How Temple is deciding the Fall 2024 academic calendar

The university will use the students’ opinions and other schools’ data to make a decision on Election Day classes.

Temple is seeking opinions from both students and faculty, in addition to examining the effect on classes before announcing any changes during the spring semester. | FILE / THE TEMPLE NEWS

On Nov. 28, Provost Gregory Mandel shared a survey detailing options to potentially adjust the Fall 2024 semester schedule, including the addition of a break on Election Day.

The poll, which was available on TUPortal until Dec. 12, gave students the choice of keeping the current schedule or adding additional days off. The first option would maintain the current schedule. The second option would schedule a three-day wellness break in mid-October, with Fall break starting the day before Thanksgiving. The third option would give students a two-day wellness break and off Election Day. With this option, Fall break would also start the day before Thanksgiving.

In devising the Fall 2024 schedule, Temple is seeking opinions from both students and faculty, in addition to examining the effect on classes before announcing any changes during the spring semester.  

“It’s really connecting all the efforts and all the conversations around the academic calendar,” said Jodi Levine-Laufgraben, vice provost for academic affairs, assessment and institutional research. “Several years ago when we first implemented the full fall break, a few years in we did a poll to see how it was working, and if that’s what people still preferred. So it seemed time to do that again, to ask about fall break preferences.”

The survey comes more than a year after Jared Goldberg, a 2022 political science alumnus, petitioned Temple in October 2022 to cancel class on Election Day with the hope of increasing voting accessibility for students. The petition was signed by more than 5,000 people, including both students and faculty.

Last academic year, Mandel and the newly-created Election Day Working Group looked into the possibility of changing the university’s schedule. The group discussed the layout of the academic calendar and took students’ opinions into account, Levine-Laufgraben said. 

Temple Student Government and former Associate Dean of Students Chris Carey reached out to the group in April, and the group proposed the benefits of having Election Day off, said TSG President Rohan Khadka.

TSG reached out to Mandel again toward the end of the summer and were notified that the university would be sending out the poll.

“I thought I had the opportunity to share my opinions and for others to share their opinions,” Khadka said. “I think we did get to the stage that we were in favor of having Election Day off. We met with the provost two or three weeks ago with President [Richard] Englert, we notified them TSG is in favor of option three.”

Temple typically formats its schedule in advance, publishing both its current academic calendar and the academic calendar for the following year, and there are university rules in place for what is possible, Levine-Laufgraben said.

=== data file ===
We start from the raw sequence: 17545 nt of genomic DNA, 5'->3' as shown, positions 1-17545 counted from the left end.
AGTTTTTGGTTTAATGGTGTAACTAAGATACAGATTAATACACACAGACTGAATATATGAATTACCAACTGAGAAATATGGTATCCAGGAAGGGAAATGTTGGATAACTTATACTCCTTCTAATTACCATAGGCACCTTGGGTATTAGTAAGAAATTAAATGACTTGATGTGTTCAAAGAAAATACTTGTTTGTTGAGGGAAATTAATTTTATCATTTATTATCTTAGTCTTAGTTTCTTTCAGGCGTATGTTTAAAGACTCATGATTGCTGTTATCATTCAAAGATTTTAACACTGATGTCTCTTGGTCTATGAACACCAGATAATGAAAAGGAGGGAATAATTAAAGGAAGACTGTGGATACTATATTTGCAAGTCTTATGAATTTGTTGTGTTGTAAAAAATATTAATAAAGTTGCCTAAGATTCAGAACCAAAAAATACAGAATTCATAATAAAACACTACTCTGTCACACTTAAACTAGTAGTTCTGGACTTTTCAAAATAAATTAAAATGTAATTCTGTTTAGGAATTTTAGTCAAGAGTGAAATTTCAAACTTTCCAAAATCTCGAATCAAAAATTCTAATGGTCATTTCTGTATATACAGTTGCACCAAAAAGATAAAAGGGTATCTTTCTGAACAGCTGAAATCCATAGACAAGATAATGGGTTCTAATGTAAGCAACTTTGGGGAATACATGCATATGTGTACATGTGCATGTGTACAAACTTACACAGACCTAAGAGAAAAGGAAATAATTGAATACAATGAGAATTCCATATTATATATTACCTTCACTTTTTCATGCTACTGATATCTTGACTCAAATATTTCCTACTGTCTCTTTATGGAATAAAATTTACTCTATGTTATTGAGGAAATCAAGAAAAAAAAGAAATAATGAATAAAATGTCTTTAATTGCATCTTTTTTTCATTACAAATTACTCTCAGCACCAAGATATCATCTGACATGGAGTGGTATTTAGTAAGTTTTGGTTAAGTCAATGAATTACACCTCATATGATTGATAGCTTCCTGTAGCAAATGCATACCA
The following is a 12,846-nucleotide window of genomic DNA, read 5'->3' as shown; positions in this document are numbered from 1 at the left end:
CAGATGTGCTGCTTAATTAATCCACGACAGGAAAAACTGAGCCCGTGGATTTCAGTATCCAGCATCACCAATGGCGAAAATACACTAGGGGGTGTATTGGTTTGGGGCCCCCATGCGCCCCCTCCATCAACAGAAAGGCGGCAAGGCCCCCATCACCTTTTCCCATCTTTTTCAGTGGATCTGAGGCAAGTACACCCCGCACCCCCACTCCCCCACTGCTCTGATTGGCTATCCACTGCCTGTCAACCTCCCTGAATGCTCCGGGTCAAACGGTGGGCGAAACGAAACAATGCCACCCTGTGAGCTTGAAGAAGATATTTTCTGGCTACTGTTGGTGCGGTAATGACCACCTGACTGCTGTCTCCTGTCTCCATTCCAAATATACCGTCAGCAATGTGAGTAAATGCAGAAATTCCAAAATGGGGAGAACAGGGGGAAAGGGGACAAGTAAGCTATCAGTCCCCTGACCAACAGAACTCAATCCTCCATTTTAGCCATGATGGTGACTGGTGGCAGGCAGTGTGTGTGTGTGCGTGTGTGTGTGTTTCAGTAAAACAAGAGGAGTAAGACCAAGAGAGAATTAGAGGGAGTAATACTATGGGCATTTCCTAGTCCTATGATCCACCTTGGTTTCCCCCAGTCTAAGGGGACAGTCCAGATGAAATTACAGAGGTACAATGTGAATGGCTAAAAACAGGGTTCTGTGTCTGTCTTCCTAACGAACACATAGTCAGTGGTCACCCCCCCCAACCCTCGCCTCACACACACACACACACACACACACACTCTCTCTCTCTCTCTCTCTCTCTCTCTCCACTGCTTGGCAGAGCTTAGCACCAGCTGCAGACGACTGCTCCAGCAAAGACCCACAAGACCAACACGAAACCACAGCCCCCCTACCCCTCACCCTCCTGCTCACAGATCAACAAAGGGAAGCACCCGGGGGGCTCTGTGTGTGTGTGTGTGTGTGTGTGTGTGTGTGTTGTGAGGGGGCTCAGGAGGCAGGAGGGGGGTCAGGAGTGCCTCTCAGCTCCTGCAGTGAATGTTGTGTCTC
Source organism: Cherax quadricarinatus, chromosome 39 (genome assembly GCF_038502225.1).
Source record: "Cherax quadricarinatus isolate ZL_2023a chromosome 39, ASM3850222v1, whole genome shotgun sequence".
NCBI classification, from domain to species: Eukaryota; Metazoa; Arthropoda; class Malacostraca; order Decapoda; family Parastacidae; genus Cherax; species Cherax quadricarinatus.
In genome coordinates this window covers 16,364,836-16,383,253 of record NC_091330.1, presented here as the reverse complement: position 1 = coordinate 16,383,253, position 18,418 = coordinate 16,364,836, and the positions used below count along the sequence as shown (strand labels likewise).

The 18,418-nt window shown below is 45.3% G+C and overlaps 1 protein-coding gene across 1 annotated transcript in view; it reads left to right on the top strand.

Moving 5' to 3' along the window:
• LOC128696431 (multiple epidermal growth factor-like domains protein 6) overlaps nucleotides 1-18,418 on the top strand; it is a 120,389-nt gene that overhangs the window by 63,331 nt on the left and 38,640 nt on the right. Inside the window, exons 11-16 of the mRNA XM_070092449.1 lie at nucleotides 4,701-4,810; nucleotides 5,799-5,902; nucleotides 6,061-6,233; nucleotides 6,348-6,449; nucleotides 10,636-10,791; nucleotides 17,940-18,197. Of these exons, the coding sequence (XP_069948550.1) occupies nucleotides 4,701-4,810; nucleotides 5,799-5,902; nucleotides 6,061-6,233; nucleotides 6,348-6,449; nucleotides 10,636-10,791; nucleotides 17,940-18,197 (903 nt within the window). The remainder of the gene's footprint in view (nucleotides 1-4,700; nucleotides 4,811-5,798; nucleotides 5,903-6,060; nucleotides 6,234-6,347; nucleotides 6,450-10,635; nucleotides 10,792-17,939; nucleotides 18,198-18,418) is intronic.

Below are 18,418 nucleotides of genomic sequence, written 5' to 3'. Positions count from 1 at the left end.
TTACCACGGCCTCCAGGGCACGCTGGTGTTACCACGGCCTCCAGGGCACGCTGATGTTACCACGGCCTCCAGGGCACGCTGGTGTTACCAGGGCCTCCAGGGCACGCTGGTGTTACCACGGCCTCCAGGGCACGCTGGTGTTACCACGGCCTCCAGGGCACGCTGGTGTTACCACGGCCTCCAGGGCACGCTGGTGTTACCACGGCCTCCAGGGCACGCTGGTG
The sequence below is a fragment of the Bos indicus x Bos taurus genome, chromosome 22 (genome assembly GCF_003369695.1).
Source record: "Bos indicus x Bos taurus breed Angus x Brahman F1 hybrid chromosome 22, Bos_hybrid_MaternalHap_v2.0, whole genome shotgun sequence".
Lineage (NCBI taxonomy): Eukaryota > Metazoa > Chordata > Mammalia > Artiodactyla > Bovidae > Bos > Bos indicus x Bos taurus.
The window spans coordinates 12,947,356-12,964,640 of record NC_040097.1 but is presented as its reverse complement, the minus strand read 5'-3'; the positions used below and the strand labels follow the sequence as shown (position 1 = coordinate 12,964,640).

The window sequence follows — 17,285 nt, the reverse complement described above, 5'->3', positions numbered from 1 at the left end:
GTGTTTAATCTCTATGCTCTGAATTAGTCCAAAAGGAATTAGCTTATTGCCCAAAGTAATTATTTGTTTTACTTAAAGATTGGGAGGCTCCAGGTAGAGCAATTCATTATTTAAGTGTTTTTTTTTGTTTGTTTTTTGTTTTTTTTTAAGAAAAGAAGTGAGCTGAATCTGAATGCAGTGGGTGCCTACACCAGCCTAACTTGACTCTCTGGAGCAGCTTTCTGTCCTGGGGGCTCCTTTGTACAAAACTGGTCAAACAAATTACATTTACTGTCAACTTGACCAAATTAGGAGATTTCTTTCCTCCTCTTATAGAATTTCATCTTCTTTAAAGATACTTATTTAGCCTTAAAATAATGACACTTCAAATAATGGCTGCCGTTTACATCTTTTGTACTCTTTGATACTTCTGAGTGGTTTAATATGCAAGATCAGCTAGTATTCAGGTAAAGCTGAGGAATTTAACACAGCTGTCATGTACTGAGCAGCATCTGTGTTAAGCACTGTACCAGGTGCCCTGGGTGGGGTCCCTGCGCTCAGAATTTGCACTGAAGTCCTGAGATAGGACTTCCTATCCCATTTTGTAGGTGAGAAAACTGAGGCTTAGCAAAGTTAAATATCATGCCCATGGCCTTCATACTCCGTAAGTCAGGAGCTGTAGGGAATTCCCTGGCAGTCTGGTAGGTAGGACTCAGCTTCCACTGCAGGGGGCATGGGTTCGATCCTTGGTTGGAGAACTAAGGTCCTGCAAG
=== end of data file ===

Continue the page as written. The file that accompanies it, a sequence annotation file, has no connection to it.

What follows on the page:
The start of the semester is always set on the fourth Monday of August, with commencement typically being held on the Thursday before Mother’s Day. The second semester of the year is kept uniform, beginning the day after Martin Luther King Jr. Day and Spring Break falls directly in the middle of the semester.

Temple has less flexibility in the Fall semester schedule, having to allocate a set amount of days for the academic year while taking Thanksgiving into consideration, Levine-Laufgraben said. 

“We look at the weeks and the number of weeks we need but we also need to look at the impact of class meetings on a particular day,” Levine-Laufgraben said. “For example, some classes may only meet once a week, like a Tuesday night class, so we also have to look at whether we are giving those classes enough Tuesday meetings.”

The university also looks at how other Northeast universities accredited by the Middle States Commission of Higher Education operate. Most of those colleges hold a one-week break during the week of Thanksgiving.

Temple collected student opinions to inform the poll choices, with the addition of Wellness Days and canceled classes on Election Day receiving the most support, Levine-Laufgraben said.

Despite Temple’s efforts to keep students in mind when it comes to scheduling, some feel there should be more options available and a more extensive process from the university. 

“I do think they probably try and center students, but I don’t know if those are really representative of the student body,” said Sylvia Benjamin, a sophomore health professions major.  “I think they need more options to find more opinions.”

One potential issue is the amount of out-of-state and international students that will be affected by the changes to the schedule. Benjamin, who lives in San Francisco, believes the options that shorten the break eliminate the ability for many students to travel long distances during break, she said.

More than 40 percent of students in the Class of 2027 come from out-of-state, which represents a record number of out-of-state students to attend Temple, according to the university.

“I did go home for Thanksgiving break last year but the reason I didn’t this year is honestly just because it’s really expensive,” Benjamin said. “Having one week off allows people to at least do something. If it’s just a couple of days, like three days then definitely anybody who’s out of state is not gonna be able to go anywhere, that limits our options.”

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